[The following is an exact transcript of this podcast.]
Ever increasing numbers of people are consuming news via the internet and cell phones. In London last week at the World Conference of Science Journalists, Philip Hilts, the director of the Knight Science Journalism Program at M.I.T., reviewed the worldwide state of Internet and cell phone use:
“Internet use, it’s about 1.5 to two billion internet users, subscribers. And so there’s this discussion about, well, we have it in North America but Africa’s not got it, so we’re on two different planets and so on. That’s true, 5.6 percent in Africa now, 17 percent in Asia, but this is moving very rapidly. In Africa it’s growing 12 times right now. In Asia it’s growing almost six times right now. So the greatest growth is where we’re short in penetration.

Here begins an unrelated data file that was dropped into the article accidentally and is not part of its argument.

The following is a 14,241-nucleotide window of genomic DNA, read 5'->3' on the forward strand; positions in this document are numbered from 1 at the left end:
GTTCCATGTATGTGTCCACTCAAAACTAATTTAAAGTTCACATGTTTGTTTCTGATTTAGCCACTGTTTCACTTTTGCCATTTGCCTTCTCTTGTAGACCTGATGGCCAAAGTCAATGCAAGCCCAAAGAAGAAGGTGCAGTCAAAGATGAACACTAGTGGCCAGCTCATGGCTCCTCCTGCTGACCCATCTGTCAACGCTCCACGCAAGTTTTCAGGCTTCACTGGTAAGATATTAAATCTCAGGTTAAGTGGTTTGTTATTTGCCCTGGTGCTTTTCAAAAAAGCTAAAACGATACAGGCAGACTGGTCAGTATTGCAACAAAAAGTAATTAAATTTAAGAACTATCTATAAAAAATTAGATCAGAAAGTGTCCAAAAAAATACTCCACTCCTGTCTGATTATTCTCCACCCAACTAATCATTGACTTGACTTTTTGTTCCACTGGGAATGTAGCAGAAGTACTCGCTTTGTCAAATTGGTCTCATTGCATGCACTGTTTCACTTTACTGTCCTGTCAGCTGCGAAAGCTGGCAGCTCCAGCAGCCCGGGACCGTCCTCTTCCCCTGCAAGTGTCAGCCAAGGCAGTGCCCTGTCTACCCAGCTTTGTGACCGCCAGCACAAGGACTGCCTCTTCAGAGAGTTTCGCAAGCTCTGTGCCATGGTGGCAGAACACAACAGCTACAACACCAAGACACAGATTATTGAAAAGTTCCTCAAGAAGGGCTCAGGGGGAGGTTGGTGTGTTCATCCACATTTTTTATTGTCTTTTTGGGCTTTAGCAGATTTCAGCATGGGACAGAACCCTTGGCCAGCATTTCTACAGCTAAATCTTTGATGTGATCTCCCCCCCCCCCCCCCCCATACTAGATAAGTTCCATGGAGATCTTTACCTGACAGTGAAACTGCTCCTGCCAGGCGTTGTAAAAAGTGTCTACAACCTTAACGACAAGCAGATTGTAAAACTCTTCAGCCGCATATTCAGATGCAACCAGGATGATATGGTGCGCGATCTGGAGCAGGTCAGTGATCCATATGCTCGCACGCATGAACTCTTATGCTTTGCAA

“Cell phone use where news will be also as the smart phones get around the world and as Africa gets wired up, the cables are now going in that will be useful in Africa, they haven’t been there. 1980, we had 11,200,000 cell phone subscribers which was zero penetration. And we’re looking at 60 percent penetration now, 4.1 billion subscribers. China and India is the core of cell phone usage on Earth, and then it goes on down from there, U.S., Brazil, Japan, U.K.”
—Reported by Steve Mirsky